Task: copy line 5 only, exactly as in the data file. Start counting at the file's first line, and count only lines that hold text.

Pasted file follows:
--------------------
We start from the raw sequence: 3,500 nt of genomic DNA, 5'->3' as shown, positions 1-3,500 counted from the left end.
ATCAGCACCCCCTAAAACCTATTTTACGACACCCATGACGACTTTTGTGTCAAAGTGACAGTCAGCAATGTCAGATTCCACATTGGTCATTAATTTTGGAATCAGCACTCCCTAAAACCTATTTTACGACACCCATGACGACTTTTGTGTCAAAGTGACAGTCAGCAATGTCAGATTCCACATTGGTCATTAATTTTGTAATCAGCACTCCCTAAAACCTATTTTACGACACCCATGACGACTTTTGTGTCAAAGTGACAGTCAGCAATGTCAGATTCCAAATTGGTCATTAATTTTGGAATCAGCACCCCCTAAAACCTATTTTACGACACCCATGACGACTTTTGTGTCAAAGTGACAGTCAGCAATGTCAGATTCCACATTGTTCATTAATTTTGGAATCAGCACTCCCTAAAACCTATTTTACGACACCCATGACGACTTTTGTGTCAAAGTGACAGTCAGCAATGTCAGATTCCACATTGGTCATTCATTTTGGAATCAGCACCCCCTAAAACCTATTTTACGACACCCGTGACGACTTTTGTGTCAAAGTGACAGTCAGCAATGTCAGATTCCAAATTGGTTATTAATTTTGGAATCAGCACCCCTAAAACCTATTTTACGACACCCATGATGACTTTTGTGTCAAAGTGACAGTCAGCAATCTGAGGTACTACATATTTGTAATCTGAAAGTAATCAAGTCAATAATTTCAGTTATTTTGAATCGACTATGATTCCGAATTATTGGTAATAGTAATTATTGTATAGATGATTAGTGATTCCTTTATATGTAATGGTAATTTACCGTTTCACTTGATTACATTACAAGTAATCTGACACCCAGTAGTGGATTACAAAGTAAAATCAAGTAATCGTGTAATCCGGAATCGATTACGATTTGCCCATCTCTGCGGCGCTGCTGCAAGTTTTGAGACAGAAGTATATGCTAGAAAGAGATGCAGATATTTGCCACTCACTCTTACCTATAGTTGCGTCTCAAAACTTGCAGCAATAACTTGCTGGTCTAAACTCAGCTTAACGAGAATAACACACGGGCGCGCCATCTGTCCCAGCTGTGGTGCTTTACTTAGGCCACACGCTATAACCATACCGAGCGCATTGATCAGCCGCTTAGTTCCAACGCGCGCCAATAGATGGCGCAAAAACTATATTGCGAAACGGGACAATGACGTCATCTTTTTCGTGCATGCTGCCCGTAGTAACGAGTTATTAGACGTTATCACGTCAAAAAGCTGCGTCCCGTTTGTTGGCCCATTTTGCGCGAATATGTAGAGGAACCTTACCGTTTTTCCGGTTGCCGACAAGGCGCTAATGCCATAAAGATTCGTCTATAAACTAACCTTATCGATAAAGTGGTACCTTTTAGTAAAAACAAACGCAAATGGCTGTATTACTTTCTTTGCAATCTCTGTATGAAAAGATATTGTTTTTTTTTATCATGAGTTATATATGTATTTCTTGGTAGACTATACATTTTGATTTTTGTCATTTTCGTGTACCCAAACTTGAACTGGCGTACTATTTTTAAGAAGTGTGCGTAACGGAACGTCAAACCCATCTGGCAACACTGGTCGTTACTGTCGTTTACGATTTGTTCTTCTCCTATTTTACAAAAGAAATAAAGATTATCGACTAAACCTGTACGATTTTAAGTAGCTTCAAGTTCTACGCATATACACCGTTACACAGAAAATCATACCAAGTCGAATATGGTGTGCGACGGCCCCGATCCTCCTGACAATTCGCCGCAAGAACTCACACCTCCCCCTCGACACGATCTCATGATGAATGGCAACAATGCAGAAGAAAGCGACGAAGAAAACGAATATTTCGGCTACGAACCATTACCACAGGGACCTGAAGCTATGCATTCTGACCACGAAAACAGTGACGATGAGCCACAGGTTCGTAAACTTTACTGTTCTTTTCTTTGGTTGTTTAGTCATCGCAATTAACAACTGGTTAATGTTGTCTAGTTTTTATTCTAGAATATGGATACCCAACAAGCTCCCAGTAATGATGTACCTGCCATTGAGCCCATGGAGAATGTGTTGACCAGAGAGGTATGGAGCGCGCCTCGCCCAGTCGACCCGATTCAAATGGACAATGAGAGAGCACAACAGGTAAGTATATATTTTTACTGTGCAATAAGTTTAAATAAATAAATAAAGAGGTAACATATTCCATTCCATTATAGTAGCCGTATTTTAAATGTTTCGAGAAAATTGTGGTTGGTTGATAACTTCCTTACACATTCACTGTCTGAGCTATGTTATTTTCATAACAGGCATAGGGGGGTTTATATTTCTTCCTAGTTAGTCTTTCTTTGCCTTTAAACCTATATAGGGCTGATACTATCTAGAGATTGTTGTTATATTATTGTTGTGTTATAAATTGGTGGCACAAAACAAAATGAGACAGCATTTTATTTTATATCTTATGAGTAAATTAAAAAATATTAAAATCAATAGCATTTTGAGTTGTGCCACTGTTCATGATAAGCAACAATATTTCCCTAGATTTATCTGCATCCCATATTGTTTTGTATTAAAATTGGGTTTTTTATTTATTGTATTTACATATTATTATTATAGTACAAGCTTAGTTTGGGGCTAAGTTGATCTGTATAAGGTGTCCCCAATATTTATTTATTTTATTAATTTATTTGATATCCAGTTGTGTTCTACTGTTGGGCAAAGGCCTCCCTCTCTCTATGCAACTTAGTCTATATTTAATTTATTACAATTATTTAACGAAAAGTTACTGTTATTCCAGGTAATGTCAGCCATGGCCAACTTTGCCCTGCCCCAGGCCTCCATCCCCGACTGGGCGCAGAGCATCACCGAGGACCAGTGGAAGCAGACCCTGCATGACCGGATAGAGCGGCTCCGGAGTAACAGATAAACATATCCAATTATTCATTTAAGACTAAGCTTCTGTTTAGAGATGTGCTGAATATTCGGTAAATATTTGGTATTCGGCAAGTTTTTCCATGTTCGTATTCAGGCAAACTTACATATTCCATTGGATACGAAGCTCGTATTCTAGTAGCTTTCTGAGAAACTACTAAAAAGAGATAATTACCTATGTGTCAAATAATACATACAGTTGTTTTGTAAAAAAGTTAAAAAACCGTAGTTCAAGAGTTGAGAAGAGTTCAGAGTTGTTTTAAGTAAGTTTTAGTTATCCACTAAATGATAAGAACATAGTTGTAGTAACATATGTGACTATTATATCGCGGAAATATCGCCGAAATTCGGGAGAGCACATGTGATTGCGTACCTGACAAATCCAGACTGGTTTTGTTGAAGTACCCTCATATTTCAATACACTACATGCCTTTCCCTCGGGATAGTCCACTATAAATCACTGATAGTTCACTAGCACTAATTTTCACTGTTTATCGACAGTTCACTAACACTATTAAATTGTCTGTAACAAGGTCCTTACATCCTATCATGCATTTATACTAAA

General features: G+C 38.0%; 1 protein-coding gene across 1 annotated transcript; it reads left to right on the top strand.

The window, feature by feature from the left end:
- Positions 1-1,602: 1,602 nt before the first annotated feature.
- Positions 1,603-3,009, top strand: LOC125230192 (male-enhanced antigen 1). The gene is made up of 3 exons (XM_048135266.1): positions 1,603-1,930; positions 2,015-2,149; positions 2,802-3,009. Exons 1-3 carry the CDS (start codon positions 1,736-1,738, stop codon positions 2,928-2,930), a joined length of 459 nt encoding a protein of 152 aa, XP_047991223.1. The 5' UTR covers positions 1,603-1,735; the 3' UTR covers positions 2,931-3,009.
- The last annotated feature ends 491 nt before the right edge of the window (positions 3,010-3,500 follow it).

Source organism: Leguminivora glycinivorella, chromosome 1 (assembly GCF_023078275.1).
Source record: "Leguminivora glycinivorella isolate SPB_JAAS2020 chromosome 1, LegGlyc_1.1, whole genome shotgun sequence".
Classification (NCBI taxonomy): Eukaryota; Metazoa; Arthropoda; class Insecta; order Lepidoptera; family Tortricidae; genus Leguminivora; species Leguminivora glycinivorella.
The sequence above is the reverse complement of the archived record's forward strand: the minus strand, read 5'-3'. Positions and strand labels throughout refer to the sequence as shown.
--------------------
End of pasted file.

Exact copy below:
- Positions 1-1,602: 1,602 nt before the first annotated feature.